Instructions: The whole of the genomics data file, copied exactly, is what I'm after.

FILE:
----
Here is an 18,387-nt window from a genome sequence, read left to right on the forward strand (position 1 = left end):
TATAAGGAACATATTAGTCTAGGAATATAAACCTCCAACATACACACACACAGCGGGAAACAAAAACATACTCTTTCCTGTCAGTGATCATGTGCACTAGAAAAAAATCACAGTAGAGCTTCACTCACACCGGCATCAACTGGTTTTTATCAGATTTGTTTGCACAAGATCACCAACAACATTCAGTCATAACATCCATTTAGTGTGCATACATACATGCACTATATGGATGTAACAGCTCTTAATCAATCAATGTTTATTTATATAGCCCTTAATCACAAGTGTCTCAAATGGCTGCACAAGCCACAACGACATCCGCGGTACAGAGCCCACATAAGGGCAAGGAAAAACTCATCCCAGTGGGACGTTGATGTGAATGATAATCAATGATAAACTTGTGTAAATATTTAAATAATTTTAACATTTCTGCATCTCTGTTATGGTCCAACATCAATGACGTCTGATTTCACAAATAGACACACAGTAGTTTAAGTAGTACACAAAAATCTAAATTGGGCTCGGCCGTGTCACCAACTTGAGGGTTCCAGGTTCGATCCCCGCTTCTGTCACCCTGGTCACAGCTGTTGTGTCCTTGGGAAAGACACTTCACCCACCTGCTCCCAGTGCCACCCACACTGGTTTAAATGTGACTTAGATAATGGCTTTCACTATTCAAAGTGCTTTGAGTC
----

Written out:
Here is an 18,387-nt window from a genome sequence, read left to right on the forward strand (position 1 = left end):
TATAAGGAACATATTAGTCTAGGAATATAAACCTCCAACATACACACACACAGCGGGAAACAAAAACATACTCTTTCCTGTCAGTGATCATGTGCACTAGAAAAAAATCACAGTAGAGCTTCACTCACACCGGCATCAACTGGTTTTTATCAGATTTGTTTGCACAAGATCACCAACAACATTCAGTCATAACATCCATTTAGTGTGCATACATACATGCACTATATGGATGTAACAGCTCTTAATCAATCAATGTTTATTTATATAGCCCTTAATCACAAGTGTCTCAAATGGCTGCACAAGCCACAACGACATCCGCGGTACAGAGCCCACATAAGGGCAAGGAAAAACTCATCCCAGTGGGACGTTGATGTGAATGATAATCAATGATAAACTTGTGTAAATATTTAAATAATTTTAACATTTCTGCATCTCTGTTATGGTCCAACATCAATGACGTCTGATTTCACAAATAGACACACAGTAGTTTAAGTAGTACACAAAAATCTAAATTGGGCTCGGCCGTGTCACCAACTTGAGGGTTCCAGGTTCGATCCCCGCTTCTGTCACCCTGGTCACAGCTGTTGTGTCCTTGGGAAAGACACTTCACCCACCTGCTCCCAGTGCCACCCACACTGGTTTAAATGTGACTTAGATAATGGCTTTCACTATTCAAAGTGCTTTGAGTC